Cold busted.

Cold busted.

Knowing that the town’s young folk gather every Saturday at a local spot called Willow Springs, Romer contacts Conny and invites the crowd to stop at his place first: “There’s lots of drinks and I’ll rummage up some food,” he tells him. “Stay as long as you like. No limit.” Before the night’s festivities begin, though, we’re introduced to Ruth’s family – her loving but unemployed father (William Collier, Sr.), who waits for his daughter’s weekly paycheck so he can buy his cigars; her shrewish mother (Jane Darwell), who seems to despise Ruth for no apparent reason; and her hot-to-trot little sister, Annie (Rose Coghlan), who is featured in one of my favorite jaw-dropping scenes in all of pre-Code. In it, Ruth arrives home after work to prepare for her Saturday-night date with Conny. As she opens the door to her bedroom, she finds Annie hurriedly closing a dresser drawer and busying herself with a broom. “Who, me?” Annie responds when Ruth asks what she was doing in the bureau. “Why, I wasn’t anywhere near it.” When Ruth searches the bureau, she finds that her new “shorts” (also known as step-ins) are missing, and her sister again claims her innocence. But Ruth isn’t falling for the okey doke. She runs after her sister, grabs her, hauls her across the room and throws her down on the bed, raises up her dress, KNEELS on her legs, and wrenches the garment off, with her sister feebly and repeatedly protesting, “I didn’t mean it!” Seriously, you’ve got to see it to believe it.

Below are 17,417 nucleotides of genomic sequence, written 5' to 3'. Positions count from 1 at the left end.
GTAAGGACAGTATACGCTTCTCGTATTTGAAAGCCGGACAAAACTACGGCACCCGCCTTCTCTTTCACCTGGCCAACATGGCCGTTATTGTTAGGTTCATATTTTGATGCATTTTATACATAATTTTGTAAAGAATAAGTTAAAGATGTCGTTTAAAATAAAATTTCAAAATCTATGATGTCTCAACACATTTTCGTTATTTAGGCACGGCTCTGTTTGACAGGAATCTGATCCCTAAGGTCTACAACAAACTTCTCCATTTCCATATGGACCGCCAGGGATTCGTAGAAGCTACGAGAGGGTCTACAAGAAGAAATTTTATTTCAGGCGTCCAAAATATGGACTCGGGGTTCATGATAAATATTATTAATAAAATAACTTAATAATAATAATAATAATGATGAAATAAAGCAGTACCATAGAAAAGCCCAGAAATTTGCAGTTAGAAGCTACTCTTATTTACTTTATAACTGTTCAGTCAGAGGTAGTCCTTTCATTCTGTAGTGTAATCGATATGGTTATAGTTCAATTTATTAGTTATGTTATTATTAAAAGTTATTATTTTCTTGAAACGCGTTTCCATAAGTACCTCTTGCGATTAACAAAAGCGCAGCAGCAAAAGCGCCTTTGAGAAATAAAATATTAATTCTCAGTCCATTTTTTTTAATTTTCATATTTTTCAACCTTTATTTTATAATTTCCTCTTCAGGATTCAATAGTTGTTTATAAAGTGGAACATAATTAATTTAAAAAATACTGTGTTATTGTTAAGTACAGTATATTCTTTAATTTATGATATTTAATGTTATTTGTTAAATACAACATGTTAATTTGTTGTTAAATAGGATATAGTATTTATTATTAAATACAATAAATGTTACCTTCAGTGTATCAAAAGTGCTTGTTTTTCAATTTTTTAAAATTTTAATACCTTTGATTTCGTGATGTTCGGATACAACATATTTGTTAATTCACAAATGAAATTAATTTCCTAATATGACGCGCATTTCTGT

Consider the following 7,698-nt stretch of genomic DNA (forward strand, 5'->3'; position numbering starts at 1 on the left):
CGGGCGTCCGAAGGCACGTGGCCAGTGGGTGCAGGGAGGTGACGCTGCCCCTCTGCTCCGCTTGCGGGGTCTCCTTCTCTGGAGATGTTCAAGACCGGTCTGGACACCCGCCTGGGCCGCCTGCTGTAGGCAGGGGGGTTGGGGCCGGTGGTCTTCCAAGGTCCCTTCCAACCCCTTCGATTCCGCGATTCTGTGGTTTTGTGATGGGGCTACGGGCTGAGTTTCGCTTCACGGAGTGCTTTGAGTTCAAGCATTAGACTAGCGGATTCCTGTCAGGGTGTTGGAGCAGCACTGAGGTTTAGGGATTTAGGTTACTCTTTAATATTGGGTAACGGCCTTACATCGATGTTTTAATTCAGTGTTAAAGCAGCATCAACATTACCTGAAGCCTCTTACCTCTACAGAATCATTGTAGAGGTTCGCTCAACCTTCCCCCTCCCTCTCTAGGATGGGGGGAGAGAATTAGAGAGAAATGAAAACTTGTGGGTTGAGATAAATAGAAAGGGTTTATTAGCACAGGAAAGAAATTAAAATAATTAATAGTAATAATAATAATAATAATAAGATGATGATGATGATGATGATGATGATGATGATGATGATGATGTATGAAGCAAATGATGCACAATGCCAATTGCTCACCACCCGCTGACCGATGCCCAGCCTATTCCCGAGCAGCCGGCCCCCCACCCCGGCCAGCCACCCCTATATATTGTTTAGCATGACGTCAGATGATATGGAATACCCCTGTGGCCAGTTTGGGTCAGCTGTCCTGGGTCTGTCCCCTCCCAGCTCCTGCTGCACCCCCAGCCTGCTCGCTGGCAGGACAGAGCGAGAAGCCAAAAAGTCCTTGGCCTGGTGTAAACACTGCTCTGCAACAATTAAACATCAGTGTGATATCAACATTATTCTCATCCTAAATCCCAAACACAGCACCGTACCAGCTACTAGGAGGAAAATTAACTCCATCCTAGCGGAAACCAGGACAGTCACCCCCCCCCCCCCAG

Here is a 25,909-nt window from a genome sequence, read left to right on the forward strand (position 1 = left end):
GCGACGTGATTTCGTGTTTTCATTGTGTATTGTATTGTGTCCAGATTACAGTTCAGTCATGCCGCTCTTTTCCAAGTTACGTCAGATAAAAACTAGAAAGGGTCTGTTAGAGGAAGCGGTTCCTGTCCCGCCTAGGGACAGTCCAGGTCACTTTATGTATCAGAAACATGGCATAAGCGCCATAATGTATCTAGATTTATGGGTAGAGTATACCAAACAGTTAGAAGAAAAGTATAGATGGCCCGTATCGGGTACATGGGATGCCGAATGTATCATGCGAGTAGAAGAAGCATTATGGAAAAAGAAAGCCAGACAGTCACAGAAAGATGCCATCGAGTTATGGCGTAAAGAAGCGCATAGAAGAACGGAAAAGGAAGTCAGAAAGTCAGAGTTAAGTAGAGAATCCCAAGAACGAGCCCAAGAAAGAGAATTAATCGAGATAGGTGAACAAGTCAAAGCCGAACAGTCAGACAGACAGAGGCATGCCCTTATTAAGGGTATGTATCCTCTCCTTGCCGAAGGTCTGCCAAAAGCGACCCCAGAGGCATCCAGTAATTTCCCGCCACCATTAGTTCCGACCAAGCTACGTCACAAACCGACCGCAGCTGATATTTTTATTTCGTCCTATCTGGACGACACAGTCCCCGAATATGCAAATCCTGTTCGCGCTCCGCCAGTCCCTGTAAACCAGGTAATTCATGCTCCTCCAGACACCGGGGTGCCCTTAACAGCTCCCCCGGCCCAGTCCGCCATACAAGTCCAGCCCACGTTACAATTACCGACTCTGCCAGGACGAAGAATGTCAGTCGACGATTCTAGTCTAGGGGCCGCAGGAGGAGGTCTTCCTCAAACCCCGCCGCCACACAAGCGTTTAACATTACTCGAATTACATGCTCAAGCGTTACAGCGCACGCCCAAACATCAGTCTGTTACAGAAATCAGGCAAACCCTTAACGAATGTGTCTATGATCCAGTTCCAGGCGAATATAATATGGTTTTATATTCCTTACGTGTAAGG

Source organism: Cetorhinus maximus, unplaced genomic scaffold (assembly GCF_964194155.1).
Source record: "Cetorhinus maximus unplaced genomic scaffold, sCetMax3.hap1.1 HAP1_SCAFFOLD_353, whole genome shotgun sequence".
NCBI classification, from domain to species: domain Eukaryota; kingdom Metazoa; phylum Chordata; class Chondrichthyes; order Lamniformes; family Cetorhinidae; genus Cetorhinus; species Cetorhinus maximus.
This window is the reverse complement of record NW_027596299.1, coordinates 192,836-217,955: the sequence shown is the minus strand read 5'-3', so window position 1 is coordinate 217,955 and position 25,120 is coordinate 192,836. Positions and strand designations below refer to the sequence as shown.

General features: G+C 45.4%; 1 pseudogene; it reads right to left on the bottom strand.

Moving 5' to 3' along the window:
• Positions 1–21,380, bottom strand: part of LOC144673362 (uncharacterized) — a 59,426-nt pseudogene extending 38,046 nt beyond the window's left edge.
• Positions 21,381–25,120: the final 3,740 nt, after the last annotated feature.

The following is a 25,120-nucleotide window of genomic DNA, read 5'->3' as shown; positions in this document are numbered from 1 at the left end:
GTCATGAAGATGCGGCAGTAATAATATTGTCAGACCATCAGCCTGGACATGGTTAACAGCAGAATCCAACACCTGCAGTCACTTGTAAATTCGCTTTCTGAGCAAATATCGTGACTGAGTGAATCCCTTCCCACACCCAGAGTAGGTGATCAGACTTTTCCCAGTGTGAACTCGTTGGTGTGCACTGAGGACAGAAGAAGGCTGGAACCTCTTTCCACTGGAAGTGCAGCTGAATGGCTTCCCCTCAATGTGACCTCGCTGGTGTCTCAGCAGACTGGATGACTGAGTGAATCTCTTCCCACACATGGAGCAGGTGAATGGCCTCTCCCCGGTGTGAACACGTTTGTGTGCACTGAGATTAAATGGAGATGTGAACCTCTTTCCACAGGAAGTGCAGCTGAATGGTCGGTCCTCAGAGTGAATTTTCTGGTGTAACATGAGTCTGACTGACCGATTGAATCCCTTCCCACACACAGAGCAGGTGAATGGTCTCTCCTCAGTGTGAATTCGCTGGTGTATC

Romer only has eyes for Ruth.

Romer only has eyes for Ruth.

(Speaking of scandalous, once the kids arrive at Romer’s party, there’s another brief scene worth mentioning. One of the revelers – Archie [Grady Sutton] – orders a drink from a server who happens to be Asian. To get his attention, Archie calls out, “Hey, One Lung,” and proceeds to use hand gestures as he says, “Bringy two drinky, velly tall, savvy?” It’s pretty cringe-inducing. To the filmmakers’ credit, the server doesn’t give off with any stereotypical behavior; instead, he responds, in perfect English, “What will it be, gentlemen? Scotch, Bourbon, or Cognac?”)